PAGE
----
The Linux Foundation Collaboration Summit is an exclusive, invitation-only summit gathering core kernel developers, distribution maintainers, ISVs, end users, system vendors and other community organizations for plenary sessions and workgroup meetings to meet face-to-face to tackle and solve the most pressing issues facing Linux today. If your company is not a member of The Linux Foundation and you are interested in joining please visit our website to learn more about how you can become a Corporate Member.
The increasing focus on power-efficiency in multi-core servers and mobile devices means that it is crucial that the kernel scheduler does its best to balance load across as few active cpus as possible without sacrificing performance. The task load tracking introduced in 3.8 makes it possible to get better estimates of cpu load and individual task load weight. Integrating this with active use of available cpu capacity enables packing of small tasks to minimize wake-ups and better balancing of large tasks.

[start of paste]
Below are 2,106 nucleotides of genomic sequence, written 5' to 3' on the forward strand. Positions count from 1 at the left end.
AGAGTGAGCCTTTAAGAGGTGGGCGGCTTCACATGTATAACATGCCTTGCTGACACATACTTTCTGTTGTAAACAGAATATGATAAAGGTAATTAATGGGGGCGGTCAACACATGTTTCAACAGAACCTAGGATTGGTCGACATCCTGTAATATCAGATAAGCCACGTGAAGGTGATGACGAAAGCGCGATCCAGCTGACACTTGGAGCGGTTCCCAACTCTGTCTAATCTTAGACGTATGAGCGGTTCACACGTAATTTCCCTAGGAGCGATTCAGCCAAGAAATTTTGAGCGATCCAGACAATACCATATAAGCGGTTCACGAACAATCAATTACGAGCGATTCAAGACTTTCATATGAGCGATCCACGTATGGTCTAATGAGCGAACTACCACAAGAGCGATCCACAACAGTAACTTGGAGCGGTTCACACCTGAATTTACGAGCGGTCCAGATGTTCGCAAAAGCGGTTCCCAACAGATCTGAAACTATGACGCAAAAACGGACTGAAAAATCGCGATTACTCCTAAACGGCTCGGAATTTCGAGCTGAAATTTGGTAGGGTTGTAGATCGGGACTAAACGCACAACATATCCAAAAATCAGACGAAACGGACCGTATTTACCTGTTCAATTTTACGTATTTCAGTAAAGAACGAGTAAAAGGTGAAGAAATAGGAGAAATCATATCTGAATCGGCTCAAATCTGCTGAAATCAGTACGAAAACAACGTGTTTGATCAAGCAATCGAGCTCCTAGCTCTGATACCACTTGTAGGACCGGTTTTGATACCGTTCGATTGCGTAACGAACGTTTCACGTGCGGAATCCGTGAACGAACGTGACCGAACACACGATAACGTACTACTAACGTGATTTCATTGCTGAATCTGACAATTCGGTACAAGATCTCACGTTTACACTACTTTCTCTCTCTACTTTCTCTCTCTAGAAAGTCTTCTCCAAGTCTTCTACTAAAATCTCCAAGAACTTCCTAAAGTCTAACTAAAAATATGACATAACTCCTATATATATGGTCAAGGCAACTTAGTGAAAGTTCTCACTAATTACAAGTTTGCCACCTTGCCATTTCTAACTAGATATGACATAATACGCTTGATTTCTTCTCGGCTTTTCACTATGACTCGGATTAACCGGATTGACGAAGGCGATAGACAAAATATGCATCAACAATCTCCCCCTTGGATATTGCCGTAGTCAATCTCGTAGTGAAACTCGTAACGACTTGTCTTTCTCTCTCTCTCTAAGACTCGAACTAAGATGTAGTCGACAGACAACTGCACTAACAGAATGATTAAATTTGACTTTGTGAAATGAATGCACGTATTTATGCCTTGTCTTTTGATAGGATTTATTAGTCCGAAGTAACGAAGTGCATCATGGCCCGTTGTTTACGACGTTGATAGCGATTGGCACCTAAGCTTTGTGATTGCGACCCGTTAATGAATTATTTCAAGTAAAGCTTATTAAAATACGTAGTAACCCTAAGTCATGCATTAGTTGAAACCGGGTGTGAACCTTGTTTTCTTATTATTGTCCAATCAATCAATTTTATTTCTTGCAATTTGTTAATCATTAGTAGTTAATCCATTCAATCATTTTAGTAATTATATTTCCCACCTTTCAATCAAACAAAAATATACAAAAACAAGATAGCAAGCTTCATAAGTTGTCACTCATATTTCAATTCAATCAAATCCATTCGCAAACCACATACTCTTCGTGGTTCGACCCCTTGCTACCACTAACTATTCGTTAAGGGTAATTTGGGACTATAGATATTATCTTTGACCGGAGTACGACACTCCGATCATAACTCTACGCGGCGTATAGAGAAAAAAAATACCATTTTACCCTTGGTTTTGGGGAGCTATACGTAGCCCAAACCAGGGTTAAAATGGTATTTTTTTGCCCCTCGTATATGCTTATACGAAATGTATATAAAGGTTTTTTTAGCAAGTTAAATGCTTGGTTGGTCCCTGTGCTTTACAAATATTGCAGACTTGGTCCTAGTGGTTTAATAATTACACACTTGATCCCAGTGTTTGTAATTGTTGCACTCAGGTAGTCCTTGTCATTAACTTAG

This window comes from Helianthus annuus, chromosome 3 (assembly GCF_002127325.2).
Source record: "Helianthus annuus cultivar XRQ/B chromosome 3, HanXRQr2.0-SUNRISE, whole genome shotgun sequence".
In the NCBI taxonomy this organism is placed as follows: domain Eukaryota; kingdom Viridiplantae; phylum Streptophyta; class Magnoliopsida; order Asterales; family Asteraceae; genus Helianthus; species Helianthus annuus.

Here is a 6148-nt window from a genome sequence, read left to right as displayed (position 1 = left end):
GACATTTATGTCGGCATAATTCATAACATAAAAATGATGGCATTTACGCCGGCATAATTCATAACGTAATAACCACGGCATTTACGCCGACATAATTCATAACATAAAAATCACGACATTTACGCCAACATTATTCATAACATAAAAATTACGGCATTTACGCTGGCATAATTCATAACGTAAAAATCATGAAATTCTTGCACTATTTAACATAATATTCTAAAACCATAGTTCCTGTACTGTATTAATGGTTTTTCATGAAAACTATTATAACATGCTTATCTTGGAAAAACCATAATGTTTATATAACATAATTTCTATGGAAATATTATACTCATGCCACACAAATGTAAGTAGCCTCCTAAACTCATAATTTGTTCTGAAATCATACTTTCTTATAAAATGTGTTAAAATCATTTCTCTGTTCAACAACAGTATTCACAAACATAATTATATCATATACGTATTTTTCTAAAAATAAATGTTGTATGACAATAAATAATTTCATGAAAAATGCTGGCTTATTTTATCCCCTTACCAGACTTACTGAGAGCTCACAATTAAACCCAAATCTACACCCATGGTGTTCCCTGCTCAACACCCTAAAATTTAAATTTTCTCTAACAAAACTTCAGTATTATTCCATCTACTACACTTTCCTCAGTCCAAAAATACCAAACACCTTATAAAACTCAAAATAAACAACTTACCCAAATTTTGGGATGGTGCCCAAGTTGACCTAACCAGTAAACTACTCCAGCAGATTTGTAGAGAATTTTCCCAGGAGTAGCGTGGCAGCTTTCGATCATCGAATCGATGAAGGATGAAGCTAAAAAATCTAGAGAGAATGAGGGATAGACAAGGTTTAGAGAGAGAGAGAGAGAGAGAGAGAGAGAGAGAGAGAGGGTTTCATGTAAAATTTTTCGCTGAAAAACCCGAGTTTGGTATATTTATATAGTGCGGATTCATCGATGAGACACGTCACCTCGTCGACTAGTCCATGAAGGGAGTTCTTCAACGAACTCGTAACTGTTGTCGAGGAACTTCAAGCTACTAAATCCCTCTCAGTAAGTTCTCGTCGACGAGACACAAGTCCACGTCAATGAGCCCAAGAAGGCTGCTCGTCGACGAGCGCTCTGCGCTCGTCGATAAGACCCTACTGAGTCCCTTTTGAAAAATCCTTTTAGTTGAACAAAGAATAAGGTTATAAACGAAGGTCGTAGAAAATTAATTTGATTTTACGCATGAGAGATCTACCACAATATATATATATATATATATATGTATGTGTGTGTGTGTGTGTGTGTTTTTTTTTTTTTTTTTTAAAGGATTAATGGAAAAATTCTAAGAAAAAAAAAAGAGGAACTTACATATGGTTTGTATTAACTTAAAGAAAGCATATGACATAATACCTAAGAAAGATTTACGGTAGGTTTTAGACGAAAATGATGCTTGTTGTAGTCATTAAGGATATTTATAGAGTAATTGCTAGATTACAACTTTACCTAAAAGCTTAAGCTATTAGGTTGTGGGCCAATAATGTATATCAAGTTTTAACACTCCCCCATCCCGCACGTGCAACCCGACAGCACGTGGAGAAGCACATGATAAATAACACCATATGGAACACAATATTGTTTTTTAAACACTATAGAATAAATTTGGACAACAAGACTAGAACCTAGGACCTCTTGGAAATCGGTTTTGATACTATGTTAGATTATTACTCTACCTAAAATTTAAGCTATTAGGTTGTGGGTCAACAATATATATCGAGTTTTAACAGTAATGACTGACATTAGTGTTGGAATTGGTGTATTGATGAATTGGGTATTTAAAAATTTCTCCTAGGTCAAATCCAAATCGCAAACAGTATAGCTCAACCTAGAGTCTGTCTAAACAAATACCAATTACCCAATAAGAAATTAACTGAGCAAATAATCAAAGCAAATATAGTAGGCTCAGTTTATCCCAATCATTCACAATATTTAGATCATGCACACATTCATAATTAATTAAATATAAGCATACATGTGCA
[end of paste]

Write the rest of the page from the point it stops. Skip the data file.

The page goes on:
The main theme is increasing focus on scheduler power awareness among developers in the Linux community. The presentation goes through proposed modifications that extends the use of load tracking and cpu compute capacity, and shares experimental results. Key topics: Packing tasks, minimizing wake-ups, DVFS scaling of compute capacity, and compute capacity driven large task placement.